Javi Gracia’s side were joint-third favourites for the drop, but are now the league’s best side when the top six are factored out
Before the season began, Watford were joint-third favourites for relegation, considered by bookmakers to be better only than Cardiff and Huddersfield. Javi Gracia was fifth in the betting to be the first top-flight manager to be sacked. General opinion was clear, and scathing. Fast forward eight months and Watford are jostling with Wolves for both seventh place in the top flight and, on Sunday, a spot in the FA Cup final. If, as many always expected, they have to plan for a competition other than the English top flight this summer, then it will be the Europa League rather than the Championship.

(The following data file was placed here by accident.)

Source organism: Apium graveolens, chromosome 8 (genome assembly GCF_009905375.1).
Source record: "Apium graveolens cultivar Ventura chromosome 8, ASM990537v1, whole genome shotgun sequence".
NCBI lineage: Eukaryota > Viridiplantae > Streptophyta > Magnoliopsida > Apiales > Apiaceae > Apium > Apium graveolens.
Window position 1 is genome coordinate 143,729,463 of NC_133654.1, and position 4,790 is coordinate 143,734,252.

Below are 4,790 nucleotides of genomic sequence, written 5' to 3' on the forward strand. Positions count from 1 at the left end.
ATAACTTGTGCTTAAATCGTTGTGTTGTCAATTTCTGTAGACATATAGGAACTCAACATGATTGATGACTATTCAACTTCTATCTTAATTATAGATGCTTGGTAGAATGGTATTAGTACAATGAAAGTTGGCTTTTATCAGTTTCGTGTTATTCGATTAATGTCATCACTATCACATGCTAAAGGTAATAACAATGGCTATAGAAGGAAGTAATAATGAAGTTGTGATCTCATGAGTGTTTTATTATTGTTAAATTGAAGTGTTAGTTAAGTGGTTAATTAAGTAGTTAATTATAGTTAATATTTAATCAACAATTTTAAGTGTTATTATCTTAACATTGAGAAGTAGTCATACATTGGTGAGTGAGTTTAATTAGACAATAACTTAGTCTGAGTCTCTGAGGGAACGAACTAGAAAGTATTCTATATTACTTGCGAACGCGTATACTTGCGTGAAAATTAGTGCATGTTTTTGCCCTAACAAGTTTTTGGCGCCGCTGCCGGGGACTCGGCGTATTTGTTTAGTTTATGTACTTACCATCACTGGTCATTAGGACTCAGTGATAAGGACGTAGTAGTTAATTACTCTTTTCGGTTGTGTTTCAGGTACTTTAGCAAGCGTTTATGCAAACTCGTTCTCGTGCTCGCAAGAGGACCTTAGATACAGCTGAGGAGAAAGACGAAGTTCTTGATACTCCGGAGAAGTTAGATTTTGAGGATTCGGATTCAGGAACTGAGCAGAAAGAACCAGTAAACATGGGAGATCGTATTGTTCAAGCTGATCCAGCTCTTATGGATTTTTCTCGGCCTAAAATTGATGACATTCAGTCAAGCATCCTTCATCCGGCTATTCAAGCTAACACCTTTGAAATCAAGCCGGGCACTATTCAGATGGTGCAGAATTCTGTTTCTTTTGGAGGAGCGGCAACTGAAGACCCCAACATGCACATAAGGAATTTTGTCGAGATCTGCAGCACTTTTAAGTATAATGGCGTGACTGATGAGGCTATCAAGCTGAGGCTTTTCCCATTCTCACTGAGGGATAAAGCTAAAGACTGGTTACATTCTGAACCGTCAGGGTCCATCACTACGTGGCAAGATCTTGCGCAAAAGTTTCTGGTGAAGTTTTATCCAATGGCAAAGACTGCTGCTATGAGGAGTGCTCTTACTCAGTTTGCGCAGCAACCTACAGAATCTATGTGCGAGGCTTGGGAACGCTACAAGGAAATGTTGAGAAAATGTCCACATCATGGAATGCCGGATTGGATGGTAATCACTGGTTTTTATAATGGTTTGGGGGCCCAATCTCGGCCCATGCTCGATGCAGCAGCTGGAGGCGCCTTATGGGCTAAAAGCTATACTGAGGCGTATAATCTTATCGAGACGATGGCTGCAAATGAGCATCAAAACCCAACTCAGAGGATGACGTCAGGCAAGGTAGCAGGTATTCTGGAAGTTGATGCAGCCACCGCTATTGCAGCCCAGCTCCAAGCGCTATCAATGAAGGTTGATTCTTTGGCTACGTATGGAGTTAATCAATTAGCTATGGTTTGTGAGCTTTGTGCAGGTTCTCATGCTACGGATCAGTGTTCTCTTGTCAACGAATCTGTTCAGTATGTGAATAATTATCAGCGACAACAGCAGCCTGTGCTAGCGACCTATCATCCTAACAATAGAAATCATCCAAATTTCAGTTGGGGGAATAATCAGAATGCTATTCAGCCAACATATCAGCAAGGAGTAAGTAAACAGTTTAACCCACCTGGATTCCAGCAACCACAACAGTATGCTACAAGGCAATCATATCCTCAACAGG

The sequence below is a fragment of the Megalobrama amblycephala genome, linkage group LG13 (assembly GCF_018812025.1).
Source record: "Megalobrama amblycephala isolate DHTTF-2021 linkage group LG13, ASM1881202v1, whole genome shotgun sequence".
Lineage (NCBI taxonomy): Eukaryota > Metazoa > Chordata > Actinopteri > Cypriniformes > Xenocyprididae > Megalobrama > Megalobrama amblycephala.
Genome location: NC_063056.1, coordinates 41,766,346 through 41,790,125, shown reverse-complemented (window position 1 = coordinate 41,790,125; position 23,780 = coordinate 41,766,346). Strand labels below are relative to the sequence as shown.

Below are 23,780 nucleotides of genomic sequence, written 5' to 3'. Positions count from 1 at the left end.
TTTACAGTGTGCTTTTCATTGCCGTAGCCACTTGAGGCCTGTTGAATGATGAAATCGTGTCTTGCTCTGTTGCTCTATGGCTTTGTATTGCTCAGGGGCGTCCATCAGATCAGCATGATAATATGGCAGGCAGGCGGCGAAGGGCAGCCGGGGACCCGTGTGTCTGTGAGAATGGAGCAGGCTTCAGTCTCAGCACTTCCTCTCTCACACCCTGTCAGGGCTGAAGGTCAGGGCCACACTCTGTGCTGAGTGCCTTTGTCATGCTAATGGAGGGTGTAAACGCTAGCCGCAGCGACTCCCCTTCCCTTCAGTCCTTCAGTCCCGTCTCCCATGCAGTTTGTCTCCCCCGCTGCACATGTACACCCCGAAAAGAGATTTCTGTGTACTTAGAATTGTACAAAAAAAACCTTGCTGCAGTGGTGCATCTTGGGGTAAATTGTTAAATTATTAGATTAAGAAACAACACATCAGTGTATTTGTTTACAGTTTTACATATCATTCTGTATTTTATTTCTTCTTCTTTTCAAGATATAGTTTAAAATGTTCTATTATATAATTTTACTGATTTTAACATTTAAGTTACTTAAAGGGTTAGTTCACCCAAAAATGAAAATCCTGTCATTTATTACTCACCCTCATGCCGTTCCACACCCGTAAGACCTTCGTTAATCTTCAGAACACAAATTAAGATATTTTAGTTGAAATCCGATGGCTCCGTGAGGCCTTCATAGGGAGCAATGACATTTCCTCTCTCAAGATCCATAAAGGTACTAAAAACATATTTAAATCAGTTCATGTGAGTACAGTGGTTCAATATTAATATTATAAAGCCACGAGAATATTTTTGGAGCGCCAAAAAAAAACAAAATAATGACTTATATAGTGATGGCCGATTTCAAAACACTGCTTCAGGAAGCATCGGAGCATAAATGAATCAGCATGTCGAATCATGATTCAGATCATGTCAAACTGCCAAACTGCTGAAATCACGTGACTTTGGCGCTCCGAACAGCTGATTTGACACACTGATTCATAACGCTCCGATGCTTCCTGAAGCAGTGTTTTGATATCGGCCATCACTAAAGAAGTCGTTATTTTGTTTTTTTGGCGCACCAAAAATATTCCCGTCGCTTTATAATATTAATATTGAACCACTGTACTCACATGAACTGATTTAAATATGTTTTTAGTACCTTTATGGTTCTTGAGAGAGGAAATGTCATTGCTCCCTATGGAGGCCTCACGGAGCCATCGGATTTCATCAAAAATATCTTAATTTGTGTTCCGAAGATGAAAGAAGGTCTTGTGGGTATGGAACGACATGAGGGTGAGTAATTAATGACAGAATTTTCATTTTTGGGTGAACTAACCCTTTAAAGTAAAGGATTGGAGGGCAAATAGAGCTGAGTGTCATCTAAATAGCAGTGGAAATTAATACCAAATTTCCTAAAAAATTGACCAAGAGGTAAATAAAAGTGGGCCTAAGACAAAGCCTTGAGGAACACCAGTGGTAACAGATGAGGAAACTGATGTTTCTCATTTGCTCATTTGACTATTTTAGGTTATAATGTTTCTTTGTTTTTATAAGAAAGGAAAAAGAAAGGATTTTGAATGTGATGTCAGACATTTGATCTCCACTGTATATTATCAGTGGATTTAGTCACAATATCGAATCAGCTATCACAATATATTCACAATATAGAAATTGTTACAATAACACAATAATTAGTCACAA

There was some logic behind the pessimism: between Gracia’s appointment in January last year and the end of the season Watford had won four of 14 league games, scored not a single away goal in seven attempts (plus one in the FA Cup), and had then spent a modest £24m on summer transfers. Their recruitment amounted to Gerard Deulofeu, a Spanish forward of impeccable provenance but proven inconsistency, Ben Foster, a 36-year-old goalkeeper from a freshly relegated club, and a handful of squad players whose impact has been as negligible as their cost. The combined expenditure on their seven signings was a little over half the fee they received for selling Richarlison to Everton.
Source: Football News
Link : Consistency the key to Watford’s rise from relegation tips to best of the rest | Simon Burnton